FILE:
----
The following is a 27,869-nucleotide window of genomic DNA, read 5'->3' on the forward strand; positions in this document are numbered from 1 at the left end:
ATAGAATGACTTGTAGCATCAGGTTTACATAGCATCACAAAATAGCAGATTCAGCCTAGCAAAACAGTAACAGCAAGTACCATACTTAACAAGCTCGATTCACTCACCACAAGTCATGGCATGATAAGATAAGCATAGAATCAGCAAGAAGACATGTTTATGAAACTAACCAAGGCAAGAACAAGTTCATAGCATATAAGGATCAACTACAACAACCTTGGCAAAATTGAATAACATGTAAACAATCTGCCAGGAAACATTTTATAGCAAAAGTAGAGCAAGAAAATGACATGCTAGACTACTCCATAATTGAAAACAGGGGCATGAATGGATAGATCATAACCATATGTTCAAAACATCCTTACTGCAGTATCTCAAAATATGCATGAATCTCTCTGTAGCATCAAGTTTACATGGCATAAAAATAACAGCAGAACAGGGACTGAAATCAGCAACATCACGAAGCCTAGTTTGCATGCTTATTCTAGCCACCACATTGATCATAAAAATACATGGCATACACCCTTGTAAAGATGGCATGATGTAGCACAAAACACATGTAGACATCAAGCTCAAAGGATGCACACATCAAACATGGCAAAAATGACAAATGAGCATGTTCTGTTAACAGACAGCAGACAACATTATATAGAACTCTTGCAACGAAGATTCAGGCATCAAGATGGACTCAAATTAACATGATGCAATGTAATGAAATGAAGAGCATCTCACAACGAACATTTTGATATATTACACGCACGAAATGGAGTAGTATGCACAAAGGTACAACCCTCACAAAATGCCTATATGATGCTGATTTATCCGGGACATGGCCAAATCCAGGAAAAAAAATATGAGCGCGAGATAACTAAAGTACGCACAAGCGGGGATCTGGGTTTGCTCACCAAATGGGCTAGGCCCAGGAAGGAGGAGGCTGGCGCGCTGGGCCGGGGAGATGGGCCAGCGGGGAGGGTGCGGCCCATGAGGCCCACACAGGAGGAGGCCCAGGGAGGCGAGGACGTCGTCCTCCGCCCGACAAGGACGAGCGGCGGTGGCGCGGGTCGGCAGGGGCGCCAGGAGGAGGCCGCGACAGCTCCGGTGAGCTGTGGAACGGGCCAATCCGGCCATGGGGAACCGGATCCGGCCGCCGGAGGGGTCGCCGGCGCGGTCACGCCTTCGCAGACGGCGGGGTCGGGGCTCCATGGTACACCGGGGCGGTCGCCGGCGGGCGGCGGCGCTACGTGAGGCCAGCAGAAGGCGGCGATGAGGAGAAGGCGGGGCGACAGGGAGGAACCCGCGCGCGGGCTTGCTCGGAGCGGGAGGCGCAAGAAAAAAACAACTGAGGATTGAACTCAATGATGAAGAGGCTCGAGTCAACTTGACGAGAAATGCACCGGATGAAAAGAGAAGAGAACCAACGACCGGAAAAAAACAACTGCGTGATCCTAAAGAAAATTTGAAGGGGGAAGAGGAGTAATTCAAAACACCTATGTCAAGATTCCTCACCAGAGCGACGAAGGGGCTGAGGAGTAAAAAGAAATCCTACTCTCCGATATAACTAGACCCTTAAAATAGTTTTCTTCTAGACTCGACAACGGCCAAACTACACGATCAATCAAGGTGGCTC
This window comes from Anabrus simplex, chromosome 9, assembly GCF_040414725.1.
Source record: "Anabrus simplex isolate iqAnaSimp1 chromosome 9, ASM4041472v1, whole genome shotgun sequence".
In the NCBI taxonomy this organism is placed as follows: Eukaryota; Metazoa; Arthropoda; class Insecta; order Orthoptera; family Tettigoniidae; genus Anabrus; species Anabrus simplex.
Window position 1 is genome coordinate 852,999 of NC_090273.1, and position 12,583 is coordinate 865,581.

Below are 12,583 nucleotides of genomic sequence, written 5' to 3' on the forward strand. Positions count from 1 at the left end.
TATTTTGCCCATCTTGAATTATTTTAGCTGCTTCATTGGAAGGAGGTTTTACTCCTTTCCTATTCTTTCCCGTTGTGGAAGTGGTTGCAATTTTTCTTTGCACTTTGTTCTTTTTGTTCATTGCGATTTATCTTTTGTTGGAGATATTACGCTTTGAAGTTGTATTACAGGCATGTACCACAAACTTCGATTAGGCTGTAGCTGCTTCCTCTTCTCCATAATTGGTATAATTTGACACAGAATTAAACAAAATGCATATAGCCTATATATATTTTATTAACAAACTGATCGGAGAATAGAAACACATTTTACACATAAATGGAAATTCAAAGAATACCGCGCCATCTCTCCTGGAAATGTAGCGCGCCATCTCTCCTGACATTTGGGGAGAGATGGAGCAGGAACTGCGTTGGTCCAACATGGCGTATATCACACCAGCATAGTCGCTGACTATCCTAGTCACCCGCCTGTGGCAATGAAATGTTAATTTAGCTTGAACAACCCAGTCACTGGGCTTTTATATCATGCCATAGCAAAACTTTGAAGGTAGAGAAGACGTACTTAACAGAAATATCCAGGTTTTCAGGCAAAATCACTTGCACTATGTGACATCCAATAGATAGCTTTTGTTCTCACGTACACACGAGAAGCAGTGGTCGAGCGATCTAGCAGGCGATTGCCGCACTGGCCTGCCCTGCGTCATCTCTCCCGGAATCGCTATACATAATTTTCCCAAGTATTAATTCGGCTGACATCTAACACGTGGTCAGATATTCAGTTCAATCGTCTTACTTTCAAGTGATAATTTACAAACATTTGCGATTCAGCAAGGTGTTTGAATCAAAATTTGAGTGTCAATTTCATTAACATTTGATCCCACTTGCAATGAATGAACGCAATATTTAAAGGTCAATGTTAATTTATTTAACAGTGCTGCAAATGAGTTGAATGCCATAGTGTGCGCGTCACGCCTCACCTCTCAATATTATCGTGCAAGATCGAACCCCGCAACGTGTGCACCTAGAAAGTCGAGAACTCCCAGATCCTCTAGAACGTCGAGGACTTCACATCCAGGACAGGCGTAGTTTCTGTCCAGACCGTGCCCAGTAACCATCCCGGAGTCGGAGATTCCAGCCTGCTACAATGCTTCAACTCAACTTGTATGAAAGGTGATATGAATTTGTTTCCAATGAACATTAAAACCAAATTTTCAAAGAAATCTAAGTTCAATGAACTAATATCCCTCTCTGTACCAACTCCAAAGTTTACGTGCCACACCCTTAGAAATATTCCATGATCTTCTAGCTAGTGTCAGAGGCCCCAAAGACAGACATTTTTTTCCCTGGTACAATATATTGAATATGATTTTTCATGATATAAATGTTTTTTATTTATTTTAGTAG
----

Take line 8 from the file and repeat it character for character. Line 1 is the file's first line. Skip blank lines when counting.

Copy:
TATTTTGCCCATCTTGAATTATTTTAGCTGCTTCATTGGAAGGAGGTTTTACTCCTTTCCTATTCTTTCCCGTTGTGGAAGTGGTTGCAATTTTTCTTTGCACTTTGTTCTTTTTGTTCATTGCGATTTATCTTTTGTTGGAGATATTACGCTTTGAAGTTGTATTACAGGCATGTACCACAAACTTCGATTAGGCTGTAGCTGCTTCCTCTTCTCCATAATTGGTATAATTTGACACAGAATTAAACAAAATGCATATAGCCTATATATATTTTATTAACAAACTGATCGGAGAATAGAAACACATTTTACACATAAATGGAAATTCAAAGAATACCGCGCCATCTCTCCTGGAAATGTAGCGCGCCATCTCTCCTGACATTTGGGGAGAGATGGAGCAGGAACTGCGTTGGTCCAACATGGCGTATATCACACCAGCATAGTCGCTGACTATCCTAGTCACCCGCCTGTGGCAATGAAATGTTAATTTAGCTTGAACAACCCAGTCACTGGGCTTTTATATCATGCCATAGCAAAACTTTGAAGGTAGAGAAGACGTACTTAACAGAAATATCCAGGTTTTCAGGCAAAATCACTTGCACTATGTGACATCCAATAGATAGCTTTTGTTCTCACGTACACACGAGAAGCAGTGGTCGAGCGATCTAGCAGGCGATTGCCGCACTGGCCTGCCCTGCGTCATCTCTCCCGGAATCGCTATACATAATTTTCCCAAGTATTAATTCGGCTGACATCTAACACGTGGTCAGATATTCAGTTCAATCGTCTTACTTTCAAGTGATAATTTACAAACATTTGCGATTCAGCAAGGTGTTTGAATCAAAATTTGAGTGTCAATTTCATTAACATTTGATCCCACTTGCAATGAATGAACGCAATATTTAAAGGTCAATGTTAATTTATTTAACAGTGCTGCAAATGAGTTGAATGCCATAGTGTGCGCGTCACGCCTCACCTCTCAATATTATCGTGCAAGATCGAACCCCGCAACGTGTGCACCTAGAAAGTCGAGAACTCCCAGATCCTCTAGAACGTCGAGGACTTCACATCCAGGACAGGCGTAGTTTCTGTCCAGACCGTGCCCAGTAACCATCCCGGAGTCGGAGATTCCAGCCTGCTACAATGCTTCAACTCAACTTGTATGAAAGGTGATATGAATTTGTTTCCAATGAACATTAAAACCAAATTTTCAAAGAAATCTAAGTTCAATGAACTAATATCCCTCTCTGTACCAACTCCAAAGTTTACGTGCCACACCCTTAGAAATATTCCATGATCTTCTAGCTAGTGTCAGAGGCCCCAAAGACAGACATTTTTTTCCCTGGTACAATATATTGAATATGATTTTTCATGATATAAATGTTTTTTATTTATTTTAGTAG